ILNews

Justices to hear 3 arguments Thursday

Michael W. Hoskins
June 24, 2009
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The Indiana Supreme Court will hear three cases on Thursday morning, including one that deals with incest confessions to police, and a second involving a police officer's claims for injuries he received while responding to a complaint at a strip club.

Larry McGhee v. State of Indiana, No. 48A02-0804-CR-345: a Madison County case where an investigating police officer told Larry McGhee that sexual encounters with adult relatives are not against the law, and McGhee then confessed to one. That confession was admitted at trial and he was convicted of incest. The Indiana Court of Appeals reversed in McGhee v. State, 899 N.E.2d 35 (Ind. Ct. App. 2008), and justices are determining whether to accept transfer.

Babes Showclub v. Patrick Lair, No. 49S05-0905-CV-214: a Marion County case involving an Indianapolis police officer who was responding to a complaint at Babes Showclub and was injured by an underage patron. The trial court denied the showclub's motion to dismiss the officer's general negligence, negligent security, and common law dram shop claims. But the Court of Appeals reversed earlier this year, holding that the Fireman's Rule barred the officer's claims.

Indiana Family & Social Services Administration v. Alice Meyer, No. 69S01-0905-CV-233: a Ripley County case where the Alice Meyer Trust petitioned for judicial review of a decision by the FSSA. After the trust failed to transmit the agency record by an extended deadline set by the Ripley Circuit Court, the FSSA moved to dismiss the petition. The court denied that motion, granted the trust's motion to file a belated record, and ruled on the petition for review. The FSSA appealed that dismissal motion denial, and the Court of Appeals earlier this year issued a split decision in Indiana Fam. & Soc. Serv. Admin. v. Meyer, 900 N.E.2d 74 (Ind. Ct. App. 2009), where one judge affirmed, the second only concurred in result, while the third judge dissented.

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  1. The practitioners and judges who hail E-filing as the Saviour of the West need to contain their respective excitements. E-filing is federal court requires the practitioner to cram his motion practice into pigeonholes created by IT people. Compound motions or those seeking alternative relief are effectively barred, unless the practitioner wants to receive a tart note from some functionary admonishing about the "problem". E-filing is just another method by which courts and judges transfer their burden to practitioners, who are the really the only powerless components of the system. Of COURSE it is easier for the court to require all of its imput to conform to certain formats, but this imposition does NOT improve the quality of the practice of law and does NOT improve the ability of the practitioner to advocate for his client or to fashion pleadings that exactly conform to his client's best interests. And we should be very wary of the disingenuous pablum about the costs. The courts will find a way to stick it to the practitioner. Lake County is a VERY good example of this rapaciousness. Any one who does not believe this is invited to review the various special fees that system imposes upon practitioners- as practitioners- and upon each case ON TOP of the court costs normal in every case manually filed. Jurisprudence according to Aldous Huxley.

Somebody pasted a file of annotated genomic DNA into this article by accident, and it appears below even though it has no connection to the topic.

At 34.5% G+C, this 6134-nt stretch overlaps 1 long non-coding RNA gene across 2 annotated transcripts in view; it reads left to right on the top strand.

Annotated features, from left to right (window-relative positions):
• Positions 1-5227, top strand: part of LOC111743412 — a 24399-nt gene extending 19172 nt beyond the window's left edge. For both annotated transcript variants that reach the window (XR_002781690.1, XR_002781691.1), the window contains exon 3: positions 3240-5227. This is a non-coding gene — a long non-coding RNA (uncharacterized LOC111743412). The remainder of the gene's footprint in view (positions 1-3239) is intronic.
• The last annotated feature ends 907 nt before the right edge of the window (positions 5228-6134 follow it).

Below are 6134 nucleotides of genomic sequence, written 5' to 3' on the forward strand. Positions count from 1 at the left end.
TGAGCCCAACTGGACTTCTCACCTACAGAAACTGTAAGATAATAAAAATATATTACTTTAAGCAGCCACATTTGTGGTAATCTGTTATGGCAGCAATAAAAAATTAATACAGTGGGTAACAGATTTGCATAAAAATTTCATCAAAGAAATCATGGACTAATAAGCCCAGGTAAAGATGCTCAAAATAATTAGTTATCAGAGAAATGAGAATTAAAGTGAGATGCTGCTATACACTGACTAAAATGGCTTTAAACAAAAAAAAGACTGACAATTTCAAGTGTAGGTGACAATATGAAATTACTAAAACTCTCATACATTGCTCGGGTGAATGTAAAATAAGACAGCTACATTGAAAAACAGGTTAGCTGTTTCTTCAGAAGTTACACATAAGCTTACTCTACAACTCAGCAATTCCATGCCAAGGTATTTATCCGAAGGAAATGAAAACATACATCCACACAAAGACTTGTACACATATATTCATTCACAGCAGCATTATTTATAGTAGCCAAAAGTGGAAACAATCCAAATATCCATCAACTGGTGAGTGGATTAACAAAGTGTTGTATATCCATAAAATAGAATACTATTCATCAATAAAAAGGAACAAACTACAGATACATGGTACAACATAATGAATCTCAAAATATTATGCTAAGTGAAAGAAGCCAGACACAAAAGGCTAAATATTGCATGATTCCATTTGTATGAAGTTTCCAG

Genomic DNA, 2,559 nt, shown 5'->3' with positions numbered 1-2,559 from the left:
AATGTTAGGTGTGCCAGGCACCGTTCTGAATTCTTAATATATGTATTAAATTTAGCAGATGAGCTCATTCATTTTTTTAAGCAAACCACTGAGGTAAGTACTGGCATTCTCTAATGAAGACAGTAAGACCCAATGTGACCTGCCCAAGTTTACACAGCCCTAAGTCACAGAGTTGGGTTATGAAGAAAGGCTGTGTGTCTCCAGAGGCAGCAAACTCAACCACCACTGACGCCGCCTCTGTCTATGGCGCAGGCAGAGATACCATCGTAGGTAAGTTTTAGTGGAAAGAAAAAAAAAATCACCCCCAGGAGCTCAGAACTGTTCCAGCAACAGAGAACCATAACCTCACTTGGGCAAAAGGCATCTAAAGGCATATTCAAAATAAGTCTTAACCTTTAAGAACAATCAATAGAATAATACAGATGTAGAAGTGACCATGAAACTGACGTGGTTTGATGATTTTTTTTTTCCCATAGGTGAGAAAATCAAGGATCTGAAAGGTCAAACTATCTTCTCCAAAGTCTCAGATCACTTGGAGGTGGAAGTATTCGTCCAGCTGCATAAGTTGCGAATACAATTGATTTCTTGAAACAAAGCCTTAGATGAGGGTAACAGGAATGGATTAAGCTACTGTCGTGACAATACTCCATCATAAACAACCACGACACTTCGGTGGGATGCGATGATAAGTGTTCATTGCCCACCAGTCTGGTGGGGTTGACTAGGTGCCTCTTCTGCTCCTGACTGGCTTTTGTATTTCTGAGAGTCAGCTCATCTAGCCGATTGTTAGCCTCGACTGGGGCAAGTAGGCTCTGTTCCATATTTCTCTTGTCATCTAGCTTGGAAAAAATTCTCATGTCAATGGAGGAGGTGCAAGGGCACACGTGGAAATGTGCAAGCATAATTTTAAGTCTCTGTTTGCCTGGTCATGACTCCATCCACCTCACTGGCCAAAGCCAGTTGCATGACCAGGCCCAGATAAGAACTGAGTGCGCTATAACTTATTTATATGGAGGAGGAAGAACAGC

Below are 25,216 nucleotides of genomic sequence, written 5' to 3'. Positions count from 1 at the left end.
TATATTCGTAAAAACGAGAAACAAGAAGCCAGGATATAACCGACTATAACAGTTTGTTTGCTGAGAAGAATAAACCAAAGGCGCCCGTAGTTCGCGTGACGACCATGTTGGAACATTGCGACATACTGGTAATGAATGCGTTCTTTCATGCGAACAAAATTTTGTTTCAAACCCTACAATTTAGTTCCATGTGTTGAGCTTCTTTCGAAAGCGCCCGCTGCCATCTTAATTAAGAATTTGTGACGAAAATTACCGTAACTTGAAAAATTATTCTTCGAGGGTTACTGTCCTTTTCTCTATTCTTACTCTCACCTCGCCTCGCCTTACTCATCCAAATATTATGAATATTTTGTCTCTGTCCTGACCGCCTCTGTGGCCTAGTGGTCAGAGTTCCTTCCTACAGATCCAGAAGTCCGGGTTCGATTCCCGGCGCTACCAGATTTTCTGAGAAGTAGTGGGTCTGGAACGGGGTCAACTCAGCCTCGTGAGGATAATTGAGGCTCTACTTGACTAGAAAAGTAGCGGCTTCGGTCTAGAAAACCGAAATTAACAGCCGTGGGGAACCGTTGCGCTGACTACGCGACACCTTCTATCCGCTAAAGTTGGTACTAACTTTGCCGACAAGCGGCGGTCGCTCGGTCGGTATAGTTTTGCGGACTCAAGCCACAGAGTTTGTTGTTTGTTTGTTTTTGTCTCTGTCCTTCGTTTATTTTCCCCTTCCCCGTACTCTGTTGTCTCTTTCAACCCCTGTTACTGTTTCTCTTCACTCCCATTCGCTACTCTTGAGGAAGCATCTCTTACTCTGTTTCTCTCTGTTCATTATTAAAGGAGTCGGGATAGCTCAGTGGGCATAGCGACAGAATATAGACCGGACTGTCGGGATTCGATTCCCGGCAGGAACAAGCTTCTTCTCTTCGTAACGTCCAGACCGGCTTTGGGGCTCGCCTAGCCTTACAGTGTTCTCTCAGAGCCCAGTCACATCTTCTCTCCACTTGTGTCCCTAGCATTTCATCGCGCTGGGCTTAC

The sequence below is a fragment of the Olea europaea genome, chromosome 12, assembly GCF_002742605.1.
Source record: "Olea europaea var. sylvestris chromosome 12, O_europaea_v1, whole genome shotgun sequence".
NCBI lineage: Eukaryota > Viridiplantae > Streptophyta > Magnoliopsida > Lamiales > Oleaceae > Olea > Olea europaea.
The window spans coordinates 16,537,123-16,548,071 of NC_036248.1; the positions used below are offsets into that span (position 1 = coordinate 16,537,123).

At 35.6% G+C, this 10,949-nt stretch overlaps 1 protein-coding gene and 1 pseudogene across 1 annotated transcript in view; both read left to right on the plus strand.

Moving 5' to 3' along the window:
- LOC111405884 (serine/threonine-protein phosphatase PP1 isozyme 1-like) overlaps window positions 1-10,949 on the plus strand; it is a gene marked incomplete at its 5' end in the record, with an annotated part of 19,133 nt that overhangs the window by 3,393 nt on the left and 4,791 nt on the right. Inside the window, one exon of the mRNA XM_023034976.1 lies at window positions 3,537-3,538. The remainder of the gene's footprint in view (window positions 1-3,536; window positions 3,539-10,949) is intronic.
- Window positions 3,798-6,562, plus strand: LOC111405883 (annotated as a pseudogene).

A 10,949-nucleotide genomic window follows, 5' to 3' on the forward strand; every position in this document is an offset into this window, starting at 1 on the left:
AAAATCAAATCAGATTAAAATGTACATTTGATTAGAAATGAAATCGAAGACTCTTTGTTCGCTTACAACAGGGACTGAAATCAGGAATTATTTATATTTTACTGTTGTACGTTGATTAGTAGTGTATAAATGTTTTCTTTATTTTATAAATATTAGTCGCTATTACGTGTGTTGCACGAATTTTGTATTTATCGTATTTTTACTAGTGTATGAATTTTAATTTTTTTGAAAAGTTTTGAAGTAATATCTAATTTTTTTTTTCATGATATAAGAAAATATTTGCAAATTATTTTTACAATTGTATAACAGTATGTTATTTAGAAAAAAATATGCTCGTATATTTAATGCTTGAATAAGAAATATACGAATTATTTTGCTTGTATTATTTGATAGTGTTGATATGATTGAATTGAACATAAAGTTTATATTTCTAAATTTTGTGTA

2. Any attorneys who practice in federal court should be able to say the same as I can ... efiling is great. I have been doing it in fed court since it started way back. Pacer has its drawbacks, but the ability to hit an e-docket and pull up anything and everything onscreen is a huge plus for a litigator, eps the sole practitioner, who lacks a filing clerk and the paralegal support of large firms. Were I an Indiana attorney I would welcome this great step forward.

  3. Can we get full disclosure on lobbyist's payments to legislatures such as Mr Buck? AS long as there are idiots that are disrespectful of neighbors and intent on shooting fireworks every night, some kind of regulations are needed.

  4. I am the mother of the child in this case. My silence on the matter was due to the fact that I filed, both in Illinois and Indiana, child support cases. I even filed supporting documentation with the Indiana family law court. Not sure whether this information was provided to the court of appeals or not. Wish the case was done before moving to Indiana, because no matter what, there is NO WAY the state of Illinois would have allowed an appeal on a child support case!

  5. "No one is safe when the Legislature is in session."

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